For the week ending June 5th, the markets steamed ahead as optimism of an economic recovery fueled by a surprise in labor market data helped finish off the week with the second record gain in two months. Small-cap indexes joined the rally with the Russell 2000 and the Mid-Cap 400 indexes gaining almost 8% with value stocks outperforming growth. The S&P 500 virtually retracted all the February and March declines, advancing 4.9%, down just over 1% year to date. The Nasdaq reached an all-time intraday high, showing a gain of 9.38% year to date. The TSX also enjoyed a boost with job gains but still lags the broader-based indices south of the border, rising over 4% for the week but in negative territory for the year to date at 7.3%. Energy shares showed strength in the announcement from OPEC, and other exporters considered production cuts.
Economic data started the week with improvement but no real surprises with the ISM (Institute of Supply Management) PMI (Manufacturing Purchasing Managers Index) data release of 43.1 versus the previous 41.5 and the anticipated 43.0. The release of the ADP data showing a loss of 2.76 million workers in May against a forecast loss of 8.66 million fueled investors’ optimism that the worst was over and recovery was just around the corner. Friday’s Labor Department report gave the animals spirits a significant boost and left market observers scratching their heads, as it reported gains of 2.5 million jobs for May, reducing the unemployment rate to 13.3% from April’s 14.7%, versus the forecast of 19.5%. In Canada, the May job numbers were also positive, adding 290,000.
Healthier economic data also pushed Treasury bond yields to their highest level since mid-March. Improvement in economic activity prompted renewed interest in areas previously facing headwinds like issuers of toll roads and airport infrastructure projects. With a reported $5 trillion in money market accounts on the sidelines, there is plenty of fuel for market rallies in all asset classes for some time to come.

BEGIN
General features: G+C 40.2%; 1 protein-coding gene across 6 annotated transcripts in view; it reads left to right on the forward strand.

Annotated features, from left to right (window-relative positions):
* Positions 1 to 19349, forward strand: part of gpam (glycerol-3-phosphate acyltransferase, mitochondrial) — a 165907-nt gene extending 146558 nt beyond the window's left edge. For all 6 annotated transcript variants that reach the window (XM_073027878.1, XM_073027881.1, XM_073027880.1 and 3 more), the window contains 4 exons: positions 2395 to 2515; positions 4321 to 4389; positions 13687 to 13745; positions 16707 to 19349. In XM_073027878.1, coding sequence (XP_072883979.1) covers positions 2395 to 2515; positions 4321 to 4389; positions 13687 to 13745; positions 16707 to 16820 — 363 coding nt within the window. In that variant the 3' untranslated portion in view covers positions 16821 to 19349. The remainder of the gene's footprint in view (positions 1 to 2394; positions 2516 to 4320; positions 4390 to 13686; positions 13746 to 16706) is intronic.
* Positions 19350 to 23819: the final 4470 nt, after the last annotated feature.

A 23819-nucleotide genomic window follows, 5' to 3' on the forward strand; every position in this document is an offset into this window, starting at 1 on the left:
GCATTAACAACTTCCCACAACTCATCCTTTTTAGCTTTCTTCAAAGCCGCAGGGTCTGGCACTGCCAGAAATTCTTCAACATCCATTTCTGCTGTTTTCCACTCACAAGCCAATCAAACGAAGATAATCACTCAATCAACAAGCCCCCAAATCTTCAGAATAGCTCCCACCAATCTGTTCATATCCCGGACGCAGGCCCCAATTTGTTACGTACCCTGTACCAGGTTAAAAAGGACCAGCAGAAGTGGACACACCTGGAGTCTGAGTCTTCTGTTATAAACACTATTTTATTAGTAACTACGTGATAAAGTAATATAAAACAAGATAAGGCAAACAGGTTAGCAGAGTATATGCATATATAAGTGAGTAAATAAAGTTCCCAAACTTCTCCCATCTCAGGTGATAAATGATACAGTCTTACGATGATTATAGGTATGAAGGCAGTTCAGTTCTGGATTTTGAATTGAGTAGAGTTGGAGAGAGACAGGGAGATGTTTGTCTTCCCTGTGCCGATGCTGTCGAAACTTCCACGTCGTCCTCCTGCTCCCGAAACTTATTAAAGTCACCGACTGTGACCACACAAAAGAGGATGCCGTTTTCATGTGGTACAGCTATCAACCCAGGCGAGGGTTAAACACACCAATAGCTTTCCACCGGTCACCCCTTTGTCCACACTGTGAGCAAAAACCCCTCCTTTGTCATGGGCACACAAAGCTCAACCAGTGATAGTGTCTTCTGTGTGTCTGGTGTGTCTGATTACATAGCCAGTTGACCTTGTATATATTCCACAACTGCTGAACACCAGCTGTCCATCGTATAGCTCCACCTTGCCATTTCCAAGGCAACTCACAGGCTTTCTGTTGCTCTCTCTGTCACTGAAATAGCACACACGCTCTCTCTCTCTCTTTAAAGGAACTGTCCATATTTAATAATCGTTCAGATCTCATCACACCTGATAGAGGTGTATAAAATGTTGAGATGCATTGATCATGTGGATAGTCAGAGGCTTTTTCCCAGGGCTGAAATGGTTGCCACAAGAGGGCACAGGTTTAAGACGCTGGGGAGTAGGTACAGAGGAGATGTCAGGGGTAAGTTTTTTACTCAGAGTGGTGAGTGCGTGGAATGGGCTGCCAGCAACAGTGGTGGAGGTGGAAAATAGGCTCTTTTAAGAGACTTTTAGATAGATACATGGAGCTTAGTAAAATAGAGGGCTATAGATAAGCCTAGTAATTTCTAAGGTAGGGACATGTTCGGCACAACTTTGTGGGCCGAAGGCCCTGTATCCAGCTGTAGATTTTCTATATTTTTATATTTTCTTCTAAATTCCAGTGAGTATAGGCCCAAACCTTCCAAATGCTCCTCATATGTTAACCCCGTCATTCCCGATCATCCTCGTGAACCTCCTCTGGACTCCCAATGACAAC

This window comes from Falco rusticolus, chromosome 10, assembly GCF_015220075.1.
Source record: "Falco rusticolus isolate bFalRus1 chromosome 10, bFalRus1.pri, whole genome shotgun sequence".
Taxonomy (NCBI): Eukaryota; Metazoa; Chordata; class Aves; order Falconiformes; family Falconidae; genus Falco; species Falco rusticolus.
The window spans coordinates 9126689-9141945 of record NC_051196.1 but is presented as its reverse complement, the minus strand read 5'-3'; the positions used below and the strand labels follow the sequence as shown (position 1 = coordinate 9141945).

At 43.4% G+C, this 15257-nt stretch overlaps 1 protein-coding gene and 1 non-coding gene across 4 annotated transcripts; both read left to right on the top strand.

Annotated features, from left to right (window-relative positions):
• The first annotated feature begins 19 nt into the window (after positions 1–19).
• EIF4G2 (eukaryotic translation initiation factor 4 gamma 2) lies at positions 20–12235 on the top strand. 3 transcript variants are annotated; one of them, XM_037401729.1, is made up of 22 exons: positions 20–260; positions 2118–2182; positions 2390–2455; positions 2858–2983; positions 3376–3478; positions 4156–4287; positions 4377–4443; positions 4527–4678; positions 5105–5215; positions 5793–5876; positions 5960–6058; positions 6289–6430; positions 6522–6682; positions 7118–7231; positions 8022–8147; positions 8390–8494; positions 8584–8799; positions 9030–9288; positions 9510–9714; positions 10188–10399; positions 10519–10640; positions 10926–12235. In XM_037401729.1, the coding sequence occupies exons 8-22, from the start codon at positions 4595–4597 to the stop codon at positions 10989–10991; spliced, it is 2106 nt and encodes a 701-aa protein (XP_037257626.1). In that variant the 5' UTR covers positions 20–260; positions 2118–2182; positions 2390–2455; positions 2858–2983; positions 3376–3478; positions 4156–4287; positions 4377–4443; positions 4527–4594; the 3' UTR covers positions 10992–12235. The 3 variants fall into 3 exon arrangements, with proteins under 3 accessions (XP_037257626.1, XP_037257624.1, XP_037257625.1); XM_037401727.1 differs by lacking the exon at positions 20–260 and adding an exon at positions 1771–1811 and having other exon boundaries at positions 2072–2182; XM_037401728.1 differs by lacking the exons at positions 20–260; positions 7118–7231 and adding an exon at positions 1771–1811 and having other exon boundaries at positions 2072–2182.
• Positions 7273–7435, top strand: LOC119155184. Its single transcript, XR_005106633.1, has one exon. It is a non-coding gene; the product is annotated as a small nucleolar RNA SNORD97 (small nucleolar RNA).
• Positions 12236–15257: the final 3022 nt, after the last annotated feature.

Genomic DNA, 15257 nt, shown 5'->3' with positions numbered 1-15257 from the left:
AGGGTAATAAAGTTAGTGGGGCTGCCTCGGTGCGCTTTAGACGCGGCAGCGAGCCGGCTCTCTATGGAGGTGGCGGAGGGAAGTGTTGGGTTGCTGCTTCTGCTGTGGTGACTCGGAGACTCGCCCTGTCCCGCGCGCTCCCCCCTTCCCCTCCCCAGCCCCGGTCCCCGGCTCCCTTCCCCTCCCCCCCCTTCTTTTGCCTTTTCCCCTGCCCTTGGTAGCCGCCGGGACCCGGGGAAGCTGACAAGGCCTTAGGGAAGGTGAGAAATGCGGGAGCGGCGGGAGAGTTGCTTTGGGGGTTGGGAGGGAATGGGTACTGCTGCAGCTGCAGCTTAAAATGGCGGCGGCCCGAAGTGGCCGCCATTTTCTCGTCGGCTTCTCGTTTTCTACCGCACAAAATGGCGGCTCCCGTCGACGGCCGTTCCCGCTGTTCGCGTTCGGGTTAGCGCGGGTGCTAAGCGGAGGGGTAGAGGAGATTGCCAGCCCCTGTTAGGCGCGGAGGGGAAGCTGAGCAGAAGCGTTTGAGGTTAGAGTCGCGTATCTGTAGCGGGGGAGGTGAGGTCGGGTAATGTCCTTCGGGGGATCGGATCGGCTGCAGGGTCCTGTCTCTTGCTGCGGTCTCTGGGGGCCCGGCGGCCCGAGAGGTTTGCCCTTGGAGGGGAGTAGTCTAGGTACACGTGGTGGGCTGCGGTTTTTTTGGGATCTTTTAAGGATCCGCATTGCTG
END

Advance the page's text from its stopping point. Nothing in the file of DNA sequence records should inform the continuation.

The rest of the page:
As we ponder the recent equity market rally and the likelihood of sustainability, there are a few factors to consider. First, the intervention by both central banks and fiscal authorities is unprecedented. This week in Europe, the European Central bank announced an additional 600 billion Euro bond purchases bringing the total to 1.35 trillion. Plus, Germany promised another 130 billion euros in spending and economic stimulus. There are also rumors of an additional stimulus package later this summer from the US Congress. There is reason to believe the provided accommodative measures will continue to bridge the gap until sustainable economic activity resumes. Second, this week was the first indication of the largest segment of the population worst hit by job layoffs and furloughs returning to work. While there is a long way to go, and there will inevitably be some re-restructuring of the workplace, it is a start and helps restore a sense of optimism. Third, corporate earnings will start the climb from the depths of the first and second quarters with expectations of rebounds into Q3 and Q4 and next year.
Although the worst may be in the rear-view mirror, there are still some challenges and headwinds that ensure the ride to recovery will be anything but smooth. Civil unrest in the US over the reaction to police brutality against races of color will cast a dark cloud over the US, economically, socially, and politically with the upcoming fall Presidential and Congressional elections. The anticipated second wave and the possibility of a resurgence with the fall flu season, COVID-19 will have an impact on consumer behaviour until a vaccine or treatment becomes available. Trade tensions will persist with a resolution not likely until after the US elections.
Last week were early positive signs of recovery. While we have been cautious throughout the past several months, we will slowly become optimistic with confirmation of sustainability. In the meantime, the forward-thinking market is anticipating a return to normal sooner rather than later.
Warren Gerow is an independent investment wealth consultant to Sightline Wealth Management.
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